Exciting times for learners as virtual classrooms roll out
Vodacom chips in with the technology and other resources
Over 14,000 learners are set to benefit from virtual classrooms that include robotics and coding elements. The virtual classroom solution (VCS) was recently launched at Dr WF Nkomo Secondary School in Atteridgeville, Tshwane, and will benefit 1,500 pupils at the school.
Principal Khazamula Chauke says the VCS ensures that the school’s educators and learners are more productive. “Teachers can now interact with learners without being physically in the same room… Along with internet connectivity throughout the school and access to e-learning, learners now have their own data-enabled laptops, so they don’t have to rely on what is in the information technology (IT) centre,” he adds.
The laptops also enable learners to access curricula-aligned content and various platforms such as Microsoft Office 365 Education, 2Enable and Vodacom e-School.
“The children are really excited. They’re also enjoying other benefits of the programme such as being able to access extra resources by remotely connecting to educational broadcasting centres and other schools. I have no doubt that we will see greater improvement in their learning, productivity and how they perform academically,” says Chauke.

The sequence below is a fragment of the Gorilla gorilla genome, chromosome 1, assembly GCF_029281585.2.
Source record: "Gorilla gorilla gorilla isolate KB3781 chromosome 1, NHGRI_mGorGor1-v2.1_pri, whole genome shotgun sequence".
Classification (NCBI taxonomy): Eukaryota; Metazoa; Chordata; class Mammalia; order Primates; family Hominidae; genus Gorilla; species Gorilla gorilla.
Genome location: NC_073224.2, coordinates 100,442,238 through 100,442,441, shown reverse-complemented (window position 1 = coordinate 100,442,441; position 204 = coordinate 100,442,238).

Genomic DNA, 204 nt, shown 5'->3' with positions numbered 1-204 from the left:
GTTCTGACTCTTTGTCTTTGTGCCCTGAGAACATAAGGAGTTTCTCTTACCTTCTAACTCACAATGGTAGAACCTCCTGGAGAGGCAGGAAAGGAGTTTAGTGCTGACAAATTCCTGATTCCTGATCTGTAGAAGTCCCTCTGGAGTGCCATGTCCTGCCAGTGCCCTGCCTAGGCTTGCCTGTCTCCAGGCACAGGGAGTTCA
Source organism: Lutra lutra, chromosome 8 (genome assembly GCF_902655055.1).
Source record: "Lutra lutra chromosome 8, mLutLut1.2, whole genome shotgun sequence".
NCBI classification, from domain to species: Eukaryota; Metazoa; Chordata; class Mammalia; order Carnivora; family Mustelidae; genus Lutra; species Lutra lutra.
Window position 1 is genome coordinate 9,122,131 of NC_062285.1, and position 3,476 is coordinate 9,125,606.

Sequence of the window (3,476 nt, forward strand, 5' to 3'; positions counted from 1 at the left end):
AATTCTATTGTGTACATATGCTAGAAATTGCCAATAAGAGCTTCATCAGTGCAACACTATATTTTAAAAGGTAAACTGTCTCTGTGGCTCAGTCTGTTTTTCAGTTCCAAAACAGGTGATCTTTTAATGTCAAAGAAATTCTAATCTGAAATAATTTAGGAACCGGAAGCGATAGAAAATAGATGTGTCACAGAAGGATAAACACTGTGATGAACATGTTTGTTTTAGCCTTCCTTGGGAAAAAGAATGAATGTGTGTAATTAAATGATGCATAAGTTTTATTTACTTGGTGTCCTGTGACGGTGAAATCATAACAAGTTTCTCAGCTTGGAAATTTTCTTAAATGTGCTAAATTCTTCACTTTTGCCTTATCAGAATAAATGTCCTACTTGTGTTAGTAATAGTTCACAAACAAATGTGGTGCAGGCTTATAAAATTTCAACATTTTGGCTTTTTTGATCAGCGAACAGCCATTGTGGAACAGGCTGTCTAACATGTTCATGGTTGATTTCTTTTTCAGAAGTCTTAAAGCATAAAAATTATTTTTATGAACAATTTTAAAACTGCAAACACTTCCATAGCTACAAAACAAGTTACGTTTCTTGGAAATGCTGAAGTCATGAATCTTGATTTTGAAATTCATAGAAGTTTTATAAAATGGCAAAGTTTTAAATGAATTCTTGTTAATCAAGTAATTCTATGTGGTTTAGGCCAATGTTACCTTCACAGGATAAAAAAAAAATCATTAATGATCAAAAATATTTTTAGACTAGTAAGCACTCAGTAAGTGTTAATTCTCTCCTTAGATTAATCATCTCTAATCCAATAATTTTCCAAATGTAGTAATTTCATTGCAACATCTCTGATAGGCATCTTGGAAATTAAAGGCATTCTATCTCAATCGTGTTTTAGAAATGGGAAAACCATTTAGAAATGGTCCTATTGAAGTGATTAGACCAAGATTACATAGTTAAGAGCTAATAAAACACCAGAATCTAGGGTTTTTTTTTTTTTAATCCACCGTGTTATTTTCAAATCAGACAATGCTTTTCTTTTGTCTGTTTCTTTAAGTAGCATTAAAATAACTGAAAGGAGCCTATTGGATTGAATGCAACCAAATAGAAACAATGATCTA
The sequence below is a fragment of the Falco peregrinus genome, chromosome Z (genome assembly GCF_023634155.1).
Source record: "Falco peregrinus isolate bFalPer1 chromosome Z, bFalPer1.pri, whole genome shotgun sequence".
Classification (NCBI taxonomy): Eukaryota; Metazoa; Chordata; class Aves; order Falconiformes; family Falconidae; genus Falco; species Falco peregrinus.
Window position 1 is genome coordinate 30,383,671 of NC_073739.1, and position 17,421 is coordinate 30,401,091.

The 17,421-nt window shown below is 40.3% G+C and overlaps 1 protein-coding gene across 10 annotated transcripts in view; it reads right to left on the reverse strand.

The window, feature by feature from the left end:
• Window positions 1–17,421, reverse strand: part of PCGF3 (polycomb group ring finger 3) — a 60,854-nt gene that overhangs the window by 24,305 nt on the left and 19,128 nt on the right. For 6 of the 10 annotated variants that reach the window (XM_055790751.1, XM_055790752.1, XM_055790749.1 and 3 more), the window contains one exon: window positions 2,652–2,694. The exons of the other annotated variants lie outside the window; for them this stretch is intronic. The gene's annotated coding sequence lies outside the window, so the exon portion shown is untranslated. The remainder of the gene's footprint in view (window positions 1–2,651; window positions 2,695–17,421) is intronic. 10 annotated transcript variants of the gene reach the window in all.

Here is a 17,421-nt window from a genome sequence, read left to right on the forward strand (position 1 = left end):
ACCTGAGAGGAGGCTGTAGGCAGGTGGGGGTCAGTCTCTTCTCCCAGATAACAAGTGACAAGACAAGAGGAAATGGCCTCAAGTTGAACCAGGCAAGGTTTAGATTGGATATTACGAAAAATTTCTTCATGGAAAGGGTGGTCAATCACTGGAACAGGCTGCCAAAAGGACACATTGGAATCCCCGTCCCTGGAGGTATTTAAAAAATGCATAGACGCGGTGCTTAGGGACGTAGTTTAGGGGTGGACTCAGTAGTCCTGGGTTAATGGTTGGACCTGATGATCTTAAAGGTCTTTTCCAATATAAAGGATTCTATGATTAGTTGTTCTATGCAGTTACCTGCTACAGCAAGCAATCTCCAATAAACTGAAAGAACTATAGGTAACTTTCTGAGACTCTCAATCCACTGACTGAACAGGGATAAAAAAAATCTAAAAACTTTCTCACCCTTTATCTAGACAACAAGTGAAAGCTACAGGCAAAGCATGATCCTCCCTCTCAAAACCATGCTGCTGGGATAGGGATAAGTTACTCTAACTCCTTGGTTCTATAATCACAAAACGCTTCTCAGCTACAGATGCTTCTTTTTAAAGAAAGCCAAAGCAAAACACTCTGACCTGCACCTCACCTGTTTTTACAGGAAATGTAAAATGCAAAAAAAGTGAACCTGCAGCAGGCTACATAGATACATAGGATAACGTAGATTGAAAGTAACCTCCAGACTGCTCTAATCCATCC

Following the implementation of the programme, Chauke says many learners are now also showing an interest in technology.
“In schools such as ours, subjects like IT haven’t been fully rolled out. This is definitely creating interest in that space, as now learners are more empowered to navigate a digital world. The coding and robotics elements have particularly grabbed their attention and I’m excited to see where these digital skills will take them,” he adds.
The department of basic education is bringing VCS in partnership with the Vodacom Foundation.
According to Takalani Netshitenzhe, the director of external affairs at Vodacom SA, its virtual classroom (VC) was approved by the Independent Communications Authority of South Africa at the height of Covid-19, to enable remote access to teaching and learning in poor communities.
Vodacom aims to roll out 13 virtual classrooms, which will benefit about 14,000 pupils.
Netshitenzhe says the VC will help prepare pupils for the 4th Industrial Revolution as it has a fully kitted e-learning end-to-end solution, with internet connectivity across the school.
“The network enables the school to connect to educational broadcasting centres and other schools, to share resources and expertise remotely,” he adds.
– This article first appeared in GCIS's Vuk'Uzenzele
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